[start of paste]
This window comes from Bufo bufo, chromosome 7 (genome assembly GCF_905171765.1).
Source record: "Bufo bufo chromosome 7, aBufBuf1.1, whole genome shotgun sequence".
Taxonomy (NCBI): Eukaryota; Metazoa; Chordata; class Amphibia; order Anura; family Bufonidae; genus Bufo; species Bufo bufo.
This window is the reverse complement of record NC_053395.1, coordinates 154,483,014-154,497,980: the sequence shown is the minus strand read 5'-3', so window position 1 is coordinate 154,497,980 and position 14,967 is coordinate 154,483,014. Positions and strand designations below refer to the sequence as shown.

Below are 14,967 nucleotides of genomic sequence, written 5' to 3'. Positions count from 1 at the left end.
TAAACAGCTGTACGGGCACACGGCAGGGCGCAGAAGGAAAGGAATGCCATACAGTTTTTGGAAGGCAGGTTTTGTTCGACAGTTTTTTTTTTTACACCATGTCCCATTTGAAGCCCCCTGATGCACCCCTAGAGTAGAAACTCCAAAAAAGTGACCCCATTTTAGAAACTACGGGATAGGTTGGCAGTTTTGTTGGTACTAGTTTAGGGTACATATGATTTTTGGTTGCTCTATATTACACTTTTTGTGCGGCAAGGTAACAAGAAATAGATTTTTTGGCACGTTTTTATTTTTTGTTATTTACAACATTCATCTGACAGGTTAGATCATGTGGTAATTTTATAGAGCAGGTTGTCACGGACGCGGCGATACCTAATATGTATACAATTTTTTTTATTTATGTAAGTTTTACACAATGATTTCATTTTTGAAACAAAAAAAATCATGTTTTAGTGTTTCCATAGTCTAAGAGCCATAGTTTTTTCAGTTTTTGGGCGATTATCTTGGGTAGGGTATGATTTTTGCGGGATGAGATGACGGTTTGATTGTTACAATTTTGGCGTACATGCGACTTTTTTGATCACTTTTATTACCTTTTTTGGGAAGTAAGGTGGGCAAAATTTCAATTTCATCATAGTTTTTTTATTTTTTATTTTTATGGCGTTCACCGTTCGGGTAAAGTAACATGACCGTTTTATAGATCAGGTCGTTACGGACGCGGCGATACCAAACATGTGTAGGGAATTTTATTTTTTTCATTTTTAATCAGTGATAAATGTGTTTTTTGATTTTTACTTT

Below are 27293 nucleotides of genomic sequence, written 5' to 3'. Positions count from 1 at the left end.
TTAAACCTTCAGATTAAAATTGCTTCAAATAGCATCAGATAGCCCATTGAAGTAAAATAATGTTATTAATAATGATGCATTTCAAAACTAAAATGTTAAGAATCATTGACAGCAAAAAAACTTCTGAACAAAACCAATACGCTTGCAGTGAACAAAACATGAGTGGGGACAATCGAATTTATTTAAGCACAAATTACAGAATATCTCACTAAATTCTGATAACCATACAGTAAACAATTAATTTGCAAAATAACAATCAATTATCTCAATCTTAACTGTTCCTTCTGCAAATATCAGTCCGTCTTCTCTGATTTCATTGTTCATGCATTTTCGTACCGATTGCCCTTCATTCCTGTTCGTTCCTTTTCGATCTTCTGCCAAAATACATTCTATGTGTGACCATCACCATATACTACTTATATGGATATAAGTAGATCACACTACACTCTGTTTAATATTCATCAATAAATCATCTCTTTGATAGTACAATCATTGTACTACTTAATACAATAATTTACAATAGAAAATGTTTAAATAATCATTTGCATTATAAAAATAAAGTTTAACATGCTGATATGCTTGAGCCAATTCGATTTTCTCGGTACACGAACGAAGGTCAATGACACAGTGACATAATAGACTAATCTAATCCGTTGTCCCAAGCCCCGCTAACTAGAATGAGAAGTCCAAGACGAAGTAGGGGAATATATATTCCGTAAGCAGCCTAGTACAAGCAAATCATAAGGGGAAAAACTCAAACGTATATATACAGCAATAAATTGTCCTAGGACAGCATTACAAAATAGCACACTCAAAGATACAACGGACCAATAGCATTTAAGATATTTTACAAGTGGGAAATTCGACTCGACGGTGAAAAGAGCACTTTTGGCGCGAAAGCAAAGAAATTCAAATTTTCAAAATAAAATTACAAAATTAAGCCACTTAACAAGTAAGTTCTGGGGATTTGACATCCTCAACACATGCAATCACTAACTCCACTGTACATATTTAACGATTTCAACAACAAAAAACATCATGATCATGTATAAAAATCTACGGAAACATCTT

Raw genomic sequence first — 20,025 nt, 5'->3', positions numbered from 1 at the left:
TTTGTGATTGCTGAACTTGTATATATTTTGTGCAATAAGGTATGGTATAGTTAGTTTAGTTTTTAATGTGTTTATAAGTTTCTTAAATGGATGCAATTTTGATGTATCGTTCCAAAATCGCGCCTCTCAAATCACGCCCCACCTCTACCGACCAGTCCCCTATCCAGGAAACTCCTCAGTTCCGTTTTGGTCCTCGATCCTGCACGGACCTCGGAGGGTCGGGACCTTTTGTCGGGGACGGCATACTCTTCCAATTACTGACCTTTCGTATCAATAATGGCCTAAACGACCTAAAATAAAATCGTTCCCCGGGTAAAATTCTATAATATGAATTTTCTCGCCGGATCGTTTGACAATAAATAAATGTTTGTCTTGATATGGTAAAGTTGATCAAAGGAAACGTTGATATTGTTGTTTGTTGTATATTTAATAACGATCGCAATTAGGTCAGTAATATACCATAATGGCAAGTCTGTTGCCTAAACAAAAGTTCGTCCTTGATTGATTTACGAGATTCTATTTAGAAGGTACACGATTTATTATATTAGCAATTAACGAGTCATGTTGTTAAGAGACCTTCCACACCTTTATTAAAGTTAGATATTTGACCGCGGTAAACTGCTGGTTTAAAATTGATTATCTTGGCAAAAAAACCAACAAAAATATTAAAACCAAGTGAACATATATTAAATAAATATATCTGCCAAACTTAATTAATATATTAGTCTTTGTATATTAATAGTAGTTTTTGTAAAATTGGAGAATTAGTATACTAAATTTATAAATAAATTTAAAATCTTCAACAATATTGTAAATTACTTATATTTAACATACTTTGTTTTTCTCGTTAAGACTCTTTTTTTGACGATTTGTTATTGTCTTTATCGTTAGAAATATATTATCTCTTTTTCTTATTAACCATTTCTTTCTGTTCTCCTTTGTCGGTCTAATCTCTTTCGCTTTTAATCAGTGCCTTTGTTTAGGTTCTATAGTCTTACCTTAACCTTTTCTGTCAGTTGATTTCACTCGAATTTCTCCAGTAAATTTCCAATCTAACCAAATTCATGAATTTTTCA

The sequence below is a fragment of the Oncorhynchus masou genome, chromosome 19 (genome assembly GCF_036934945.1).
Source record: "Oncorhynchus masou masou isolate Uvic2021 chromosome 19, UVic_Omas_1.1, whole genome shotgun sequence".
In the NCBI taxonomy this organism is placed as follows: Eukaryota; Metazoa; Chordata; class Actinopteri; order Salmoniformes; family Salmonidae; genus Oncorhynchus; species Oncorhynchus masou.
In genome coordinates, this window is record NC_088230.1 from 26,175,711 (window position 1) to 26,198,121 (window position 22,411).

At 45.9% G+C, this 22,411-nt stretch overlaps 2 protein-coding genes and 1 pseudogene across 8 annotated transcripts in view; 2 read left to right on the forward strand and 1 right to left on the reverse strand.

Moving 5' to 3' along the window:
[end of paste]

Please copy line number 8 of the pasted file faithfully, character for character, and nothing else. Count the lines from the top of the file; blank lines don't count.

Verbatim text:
TTAAACCTTCAGATTAAAATTGCTTCAAATAGCATCAGATAGCCCATTGAAGTAAAATAATGTTATTAATAATGATGCATTTCAAAACTAAAATGTTAAGAATCATTGACAGCAAAAAAACTTCTGAACAAAACCAATACGCTTGCAGTGAACAAAACATGAGTGGGGACAATCGAATTTATTTAAGCACAAATTACAGAATATCTCACTAAATTCTGATAACCATACAGTAAACAATTAATTTGCAAAATAACAATCAATTATCTCAATCTTAACTGTTCCTTCTGCAAATATCAGTCCGTCTTCTCTGATTTCATTGTTCATGCATTTTCGTACCGATTGCCCTTCATTCCTGTTCGTTCCTTTTCGATCTTCTGCCAAAATACATTCTATGTGTGACCATCACCATATACTACTTATATGGATATAAGTAGATCACACTACACTCTGTTTAATATTCATCAATAAATCATCTCTTTGATAGTACAATCATTGTACTACTTAATACAATAATTTACAATAGAAAATGTTTAAATAATCATTTGCATTATAAAAATAAAGTTTAACATGCTGATATGCTTGAGCCAATTCGATTTTCTCGGTACACGAACGAAGGTCAATGACACAGTGACATAATAGACTAATCTAATCCGTTGTCCCAAGCCCCGCTAACTAGAATGAGAAGTCCAAGACGAAGTAGGGGAATATATATTCCGTAAGCAGCCTAGTACAAGCAAATCATAAGGGGAAAAACTCAAACGTATATATACAGCAATAAATTGTCCTAGGACAGCATTACAAAATAGCACACTCAAAGATACAACGGACCAATAGCATTTAAGATATTTTACAAGTGGGAAATTCGACTCGACGGTGAAAAGAGCACTTTTGGCGCGAAAGCAAAGAAATTCAAATTTTCAAAATAAAATTACAAAATTAAGCCACTTAACAAGTAAGTTCTGGGGATTTGACATCCTCAACACATGCAATCACTAACTCCACTGTACATATTTAACGATTTCAACAACAAAAAACATCATGATCATGTATAAAAATCTACGGAAACATCTT